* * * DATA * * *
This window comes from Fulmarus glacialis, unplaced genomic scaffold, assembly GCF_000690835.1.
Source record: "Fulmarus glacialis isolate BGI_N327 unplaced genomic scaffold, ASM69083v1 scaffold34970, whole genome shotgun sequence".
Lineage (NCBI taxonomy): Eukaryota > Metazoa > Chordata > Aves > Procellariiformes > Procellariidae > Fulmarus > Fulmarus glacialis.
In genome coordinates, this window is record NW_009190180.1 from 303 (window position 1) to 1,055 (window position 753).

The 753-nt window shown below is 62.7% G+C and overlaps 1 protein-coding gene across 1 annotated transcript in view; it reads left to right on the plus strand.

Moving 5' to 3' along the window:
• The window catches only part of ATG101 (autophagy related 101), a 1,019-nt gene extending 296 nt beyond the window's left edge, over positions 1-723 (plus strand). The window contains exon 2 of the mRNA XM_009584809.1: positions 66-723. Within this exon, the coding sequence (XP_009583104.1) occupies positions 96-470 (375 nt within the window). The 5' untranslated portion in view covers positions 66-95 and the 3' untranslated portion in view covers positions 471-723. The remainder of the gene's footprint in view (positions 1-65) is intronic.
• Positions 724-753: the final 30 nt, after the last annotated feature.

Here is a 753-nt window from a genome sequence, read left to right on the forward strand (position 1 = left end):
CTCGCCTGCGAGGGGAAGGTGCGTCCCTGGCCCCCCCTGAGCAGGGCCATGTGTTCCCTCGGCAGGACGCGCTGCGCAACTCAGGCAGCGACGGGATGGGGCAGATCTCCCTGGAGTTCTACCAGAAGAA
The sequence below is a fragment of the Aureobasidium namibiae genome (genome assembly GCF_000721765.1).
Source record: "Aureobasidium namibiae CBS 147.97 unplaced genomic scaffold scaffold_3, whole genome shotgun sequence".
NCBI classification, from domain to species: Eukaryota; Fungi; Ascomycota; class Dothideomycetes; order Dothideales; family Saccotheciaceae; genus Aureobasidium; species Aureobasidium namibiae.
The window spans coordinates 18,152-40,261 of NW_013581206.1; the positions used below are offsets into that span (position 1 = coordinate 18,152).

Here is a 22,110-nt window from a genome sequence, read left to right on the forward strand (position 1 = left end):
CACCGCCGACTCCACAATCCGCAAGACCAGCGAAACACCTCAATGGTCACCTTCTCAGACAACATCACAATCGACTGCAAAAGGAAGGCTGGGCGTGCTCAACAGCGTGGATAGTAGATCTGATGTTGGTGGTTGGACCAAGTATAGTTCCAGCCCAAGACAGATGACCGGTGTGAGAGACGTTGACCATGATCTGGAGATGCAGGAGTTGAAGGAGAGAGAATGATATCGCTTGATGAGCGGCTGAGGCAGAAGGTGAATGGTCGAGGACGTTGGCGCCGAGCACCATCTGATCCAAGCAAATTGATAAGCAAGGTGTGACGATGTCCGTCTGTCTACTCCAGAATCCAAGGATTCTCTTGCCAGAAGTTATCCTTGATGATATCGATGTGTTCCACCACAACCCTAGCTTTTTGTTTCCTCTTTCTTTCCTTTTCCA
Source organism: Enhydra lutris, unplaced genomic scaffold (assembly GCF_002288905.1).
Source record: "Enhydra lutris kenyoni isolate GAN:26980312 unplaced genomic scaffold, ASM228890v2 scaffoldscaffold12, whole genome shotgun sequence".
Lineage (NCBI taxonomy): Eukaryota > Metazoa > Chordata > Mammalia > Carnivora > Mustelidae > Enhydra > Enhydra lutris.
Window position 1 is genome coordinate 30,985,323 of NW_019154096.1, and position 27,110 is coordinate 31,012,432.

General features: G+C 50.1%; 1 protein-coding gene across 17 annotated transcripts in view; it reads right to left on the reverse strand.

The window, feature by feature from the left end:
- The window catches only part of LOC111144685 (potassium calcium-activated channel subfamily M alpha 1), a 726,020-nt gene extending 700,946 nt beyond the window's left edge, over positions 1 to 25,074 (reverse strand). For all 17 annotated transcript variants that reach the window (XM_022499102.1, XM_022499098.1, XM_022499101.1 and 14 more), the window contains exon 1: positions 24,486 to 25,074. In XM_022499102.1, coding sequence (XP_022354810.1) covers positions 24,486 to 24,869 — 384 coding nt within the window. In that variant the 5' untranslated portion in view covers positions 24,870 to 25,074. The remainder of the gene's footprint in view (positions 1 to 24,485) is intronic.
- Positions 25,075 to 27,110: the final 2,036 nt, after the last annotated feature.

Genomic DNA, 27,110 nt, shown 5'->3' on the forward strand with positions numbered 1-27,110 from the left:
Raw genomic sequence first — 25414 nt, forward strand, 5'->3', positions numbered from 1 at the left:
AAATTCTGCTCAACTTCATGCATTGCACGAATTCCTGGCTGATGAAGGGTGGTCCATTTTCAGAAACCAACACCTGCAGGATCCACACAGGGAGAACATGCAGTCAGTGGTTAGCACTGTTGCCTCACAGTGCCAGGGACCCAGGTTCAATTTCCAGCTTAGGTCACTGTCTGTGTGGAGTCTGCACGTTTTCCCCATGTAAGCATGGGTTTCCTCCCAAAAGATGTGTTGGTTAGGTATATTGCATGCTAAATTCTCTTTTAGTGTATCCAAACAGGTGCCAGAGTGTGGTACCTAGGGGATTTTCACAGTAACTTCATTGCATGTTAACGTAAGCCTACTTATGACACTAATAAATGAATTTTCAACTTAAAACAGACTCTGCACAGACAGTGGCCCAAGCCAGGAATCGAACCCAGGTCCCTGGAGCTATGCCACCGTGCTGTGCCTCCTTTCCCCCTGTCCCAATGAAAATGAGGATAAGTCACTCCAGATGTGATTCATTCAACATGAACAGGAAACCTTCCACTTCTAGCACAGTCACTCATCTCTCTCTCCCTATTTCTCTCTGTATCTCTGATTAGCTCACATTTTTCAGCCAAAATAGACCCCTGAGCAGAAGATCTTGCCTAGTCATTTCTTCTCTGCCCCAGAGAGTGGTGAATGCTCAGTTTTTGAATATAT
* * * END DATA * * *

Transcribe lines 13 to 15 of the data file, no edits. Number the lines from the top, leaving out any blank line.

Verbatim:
NCBI classification, from domain to species: Eukaryota; Fungi; Ascomycota; class Dothideomycetes; order Dothideales; family Saccotheciaceae; genus Aureobasidium; species Aureobasidium namibiae.
The window spans coordinates 18,152-40,261 of NW_013581206.1; the positions used below are offsets into that span (position 1 = coordinate 18,152).

Here is a 22,110-nt window from a genome sequence, read left to right on the forward strand (position 1 = left end):